Case of Canadian pilots arrested on suspicion of being drunk collapses

Concerns over the pair’s behaviour were raised at Glasgow Airport just before their Air Transat A310 with 250 passengers on board was due to depart for Toronto on 18 July 2016.

Canadians Jean-Francois Perreault, 41, and Imran Syed, 39, were arrested before they were due to take off.

Mr Syed, from Toronto, was accused of performing “an activity ancillary to an aviation function” when he allegedly had 49mg of alcohol in 100ml of blood, more than double the legal limit of 20mg.

Mr Perreault, from the province of Ontario, faced the same charge with an alleged 32mg of alcohol in 100ml of blood.

They had denied the charge.

At a previous hearing, which could not be reported until now, Paisley Sheriff Court heard that both men requested part of their blood samples when they were taken in July 2016 so that they could have them independently analysed.

The samples were among their belongings when they arrived at HMP Low Moss on 19 July 2016.

Paul Scoular, security manager at the prison, working for the Scottish Prison Service, said he was concerned the blood samples were redundant as they had not been in cold storage.

Mr Scoular said both men gave him their consent for the samples to be destroyed, which they duly were.

However, when giving evidence, Mr Perreault said he did not give permission for his blood sample to be destroyed.

The court ruled that the case could proceed because samples had been made available. It added that police and the Crown were not responsible for what happened to them later.

This was contested by the defence – and the Appeal Court subsequently ruled the Crown had not met its duty to supply the pilots with their part of the blood samples.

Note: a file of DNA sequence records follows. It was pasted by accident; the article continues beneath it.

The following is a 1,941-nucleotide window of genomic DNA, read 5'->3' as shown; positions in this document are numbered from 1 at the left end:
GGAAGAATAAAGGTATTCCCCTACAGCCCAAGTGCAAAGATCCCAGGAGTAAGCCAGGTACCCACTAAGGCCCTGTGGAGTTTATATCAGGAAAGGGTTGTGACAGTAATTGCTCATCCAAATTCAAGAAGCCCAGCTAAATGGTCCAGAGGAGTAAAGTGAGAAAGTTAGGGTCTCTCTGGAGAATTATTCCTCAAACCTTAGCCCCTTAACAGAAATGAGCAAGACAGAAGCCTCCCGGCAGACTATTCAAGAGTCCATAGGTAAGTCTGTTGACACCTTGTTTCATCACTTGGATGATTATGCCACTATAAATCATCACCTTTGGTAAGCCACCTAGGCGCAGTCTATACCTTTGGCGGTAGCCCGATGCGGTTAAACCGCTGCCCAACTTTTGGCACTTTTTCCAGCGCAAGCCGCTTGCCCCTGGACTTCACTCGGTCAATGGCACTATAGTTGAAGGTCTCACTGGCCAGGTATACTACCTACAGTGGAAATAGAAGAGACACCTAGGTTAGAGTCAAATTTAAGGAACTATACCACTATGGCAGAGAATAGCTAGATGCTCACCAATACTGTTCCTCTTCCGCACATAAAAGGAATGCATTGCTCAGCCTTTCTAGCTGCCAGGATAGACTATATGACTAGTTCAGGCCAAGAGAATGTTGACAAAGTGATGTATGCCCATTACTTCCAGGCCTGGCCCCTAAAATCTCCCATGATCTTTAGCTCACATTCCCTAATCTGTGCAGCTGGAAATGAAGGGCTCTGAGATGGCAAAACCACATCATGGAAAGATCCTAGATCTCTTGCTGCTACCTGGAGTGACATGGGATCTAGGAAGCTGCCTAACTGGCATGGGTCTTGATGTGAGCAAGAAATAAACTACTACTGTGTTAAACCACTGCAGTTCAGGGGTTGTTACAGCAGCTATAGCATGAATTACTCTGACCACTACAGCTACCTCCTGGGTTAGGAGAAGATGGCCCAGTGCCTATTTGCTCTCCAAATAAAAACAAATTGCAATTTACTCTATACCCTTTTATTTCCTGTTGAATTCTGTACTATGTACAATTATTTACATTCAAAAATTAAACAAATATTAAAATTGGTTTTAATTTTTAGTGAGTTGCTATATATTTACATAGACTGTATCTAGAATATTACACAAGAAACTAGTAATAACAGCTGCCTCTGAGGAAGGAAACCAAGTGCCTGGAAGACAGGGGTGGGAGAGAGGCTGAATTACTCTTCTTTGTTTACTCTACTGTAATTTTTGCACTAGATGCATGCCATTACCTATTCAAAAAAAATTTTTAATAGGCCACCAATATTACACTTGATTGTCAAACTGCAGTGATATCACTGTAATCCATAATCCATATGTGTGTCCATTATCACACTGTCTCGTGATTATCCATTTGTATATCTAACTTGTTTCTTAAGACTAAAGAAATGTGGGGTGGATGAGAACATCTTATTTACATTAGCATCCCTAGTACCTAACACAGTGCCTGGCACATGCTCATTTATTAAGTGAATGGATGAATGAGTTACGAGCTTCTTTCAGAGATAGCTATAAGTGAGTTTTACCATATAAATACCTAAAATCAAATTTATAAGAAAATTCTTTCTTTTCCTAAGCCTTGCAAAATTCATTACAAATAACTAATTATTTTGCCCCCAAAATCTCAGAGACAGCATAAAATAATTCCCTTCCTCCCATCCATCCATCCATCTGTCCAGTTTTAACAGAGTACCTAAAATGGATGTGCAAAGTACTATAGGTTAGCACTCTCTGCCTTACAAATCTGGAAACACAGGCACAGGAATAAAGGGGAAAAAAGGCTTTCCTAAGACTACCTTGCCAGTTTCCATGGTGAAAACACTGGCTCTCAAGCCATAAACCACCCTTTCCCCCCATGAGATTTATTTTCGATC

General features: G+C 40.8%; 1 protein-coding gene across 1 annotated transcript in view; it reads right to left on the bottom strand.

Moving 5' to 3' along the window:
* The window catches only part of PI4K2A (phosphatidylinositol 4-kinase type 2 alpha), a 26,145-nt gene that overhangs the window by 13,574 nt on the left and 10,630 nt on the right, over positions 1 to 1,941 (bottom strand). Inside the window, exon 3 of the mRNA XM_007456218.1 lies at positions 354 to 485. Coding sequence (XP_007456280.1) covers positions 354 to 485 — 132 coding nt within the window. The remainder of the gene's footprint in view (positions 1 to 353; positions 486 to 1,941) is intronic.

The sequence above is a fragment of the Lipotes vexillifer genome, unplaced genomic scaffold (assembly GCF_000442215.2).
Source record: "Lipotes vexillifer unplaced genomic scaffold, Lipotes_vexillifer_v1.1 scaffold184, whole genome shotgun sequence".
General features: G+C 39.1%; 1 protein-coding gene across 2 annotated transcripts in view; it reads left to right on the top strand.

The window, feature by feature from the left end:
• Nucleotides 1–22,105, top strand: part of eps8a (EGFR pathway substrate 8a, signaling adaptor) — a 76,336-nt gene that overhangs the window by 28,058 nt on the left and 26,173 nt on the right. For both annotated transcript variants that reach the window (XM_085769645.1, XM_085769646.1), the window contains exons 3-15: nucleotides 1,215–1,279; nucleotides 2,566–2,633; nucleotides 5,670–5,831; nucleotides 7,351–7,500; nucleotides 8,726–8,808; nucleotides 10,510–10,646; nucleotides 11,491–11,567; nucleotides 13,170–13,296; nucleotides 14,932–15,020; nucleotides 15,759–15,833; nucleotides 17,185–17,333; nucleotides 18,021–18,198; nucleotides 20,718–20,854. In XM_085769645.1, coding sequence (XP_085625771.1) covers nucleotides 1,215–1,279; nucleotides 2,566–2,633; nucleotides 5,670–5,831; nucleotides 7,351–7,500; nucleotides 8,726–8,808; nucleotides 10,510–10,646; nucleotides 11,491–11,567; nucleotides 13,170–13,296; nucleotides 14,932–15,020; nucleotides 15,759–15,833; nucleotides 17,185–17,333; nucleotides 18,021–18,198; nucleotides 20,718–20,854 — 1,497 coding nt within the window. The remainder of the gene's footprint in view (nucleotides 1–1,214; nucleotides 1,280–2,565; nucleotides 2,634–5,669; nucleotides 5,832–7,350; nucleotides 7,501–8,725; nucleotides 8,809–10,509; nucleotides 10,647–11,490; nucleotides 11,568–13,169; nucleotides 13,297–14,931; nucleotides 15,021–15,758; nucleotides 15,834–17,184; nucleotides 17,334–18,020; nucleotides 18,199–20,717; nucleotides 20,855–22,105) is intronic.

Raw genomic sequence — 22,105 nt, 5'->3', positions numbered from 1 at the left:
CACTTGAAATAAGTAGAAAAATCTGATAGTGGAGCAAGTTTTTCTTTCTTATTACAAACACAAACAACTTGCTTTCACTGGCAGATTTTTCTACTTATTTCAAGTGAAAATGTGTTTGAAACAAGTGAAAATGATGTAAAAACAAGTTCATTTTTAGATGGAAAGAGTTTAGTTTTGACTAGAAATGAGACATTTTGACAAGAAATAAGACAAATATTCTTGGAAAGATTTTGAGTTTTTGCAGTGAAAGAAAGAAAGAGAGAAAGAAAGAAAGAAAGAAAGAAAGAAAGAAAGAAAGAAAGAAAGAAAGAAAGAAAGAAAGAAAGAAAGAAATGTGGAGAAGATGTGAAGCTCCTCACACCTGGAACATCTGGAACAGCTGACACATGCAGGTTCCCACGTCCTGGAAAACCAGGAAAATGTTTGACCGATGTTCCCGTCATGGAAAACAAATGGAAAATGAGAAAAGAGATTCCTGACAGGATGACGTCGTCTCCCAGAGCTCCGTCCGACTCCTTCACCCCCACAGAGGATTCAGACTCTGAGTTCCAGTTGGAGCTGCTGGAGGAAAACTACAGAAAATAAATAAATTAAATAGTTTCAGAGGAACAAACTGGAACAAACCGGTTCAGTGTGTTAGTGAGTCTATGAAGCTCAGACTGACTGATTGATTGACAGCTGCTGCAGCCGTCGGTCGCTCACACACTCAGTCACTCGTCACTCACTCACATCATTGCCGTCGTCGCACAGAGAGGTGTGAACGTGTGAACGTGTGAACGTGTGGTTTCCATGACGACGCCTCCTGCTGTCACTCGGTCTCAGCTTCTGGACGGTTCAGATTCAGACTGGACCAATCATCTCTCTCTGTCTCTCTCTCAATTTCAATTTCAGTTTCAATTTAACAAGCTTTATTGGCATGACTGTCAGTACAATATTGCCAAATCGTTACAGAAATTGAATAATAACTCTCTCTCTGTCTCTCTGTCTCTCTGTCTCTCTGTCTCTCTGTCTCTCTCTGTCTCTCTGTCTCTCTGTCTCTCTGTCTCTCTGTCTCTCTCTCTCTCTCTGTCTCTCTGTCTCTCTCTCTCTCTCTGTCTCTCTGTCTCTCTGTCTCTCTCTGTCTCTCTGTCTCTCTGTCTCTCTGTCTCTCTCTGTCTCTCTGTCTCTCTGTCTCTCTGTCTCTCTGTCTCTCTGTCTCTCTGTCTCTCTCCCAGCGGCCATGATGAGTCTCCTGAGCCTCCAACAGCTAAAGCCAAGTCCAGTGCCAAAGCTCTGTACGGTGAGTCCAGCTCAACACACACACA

On Thursday, the case formally was dropped.

A Crown Office spokesman said: “After full and careful consideration of the facts… Crown Counsel instructed there should be no further proceedings at this time.

“We are working with Police Scotland to ensure there are proper processes and guidance in place covering the retention and storage of samples when an accused person is remanded in custody.”

Both men were suspended by Air Transat after their arrest but will be meeting with the airline to plan their potential reinstatement. The pair will be required to undergo retraining and requalification.

The airline, which says the safety of their passengers and flight crews is their number one priority, stated: “We will be meeting with them in the next few days to plan their reinstatement since there is no charge against them and we have no evidence that they have broken any law nor our internal rules.

“They will need to undergo retraining and requalification as per applicable legislation, and we will put in place measures to ensure that their behaviour is exemplary.”


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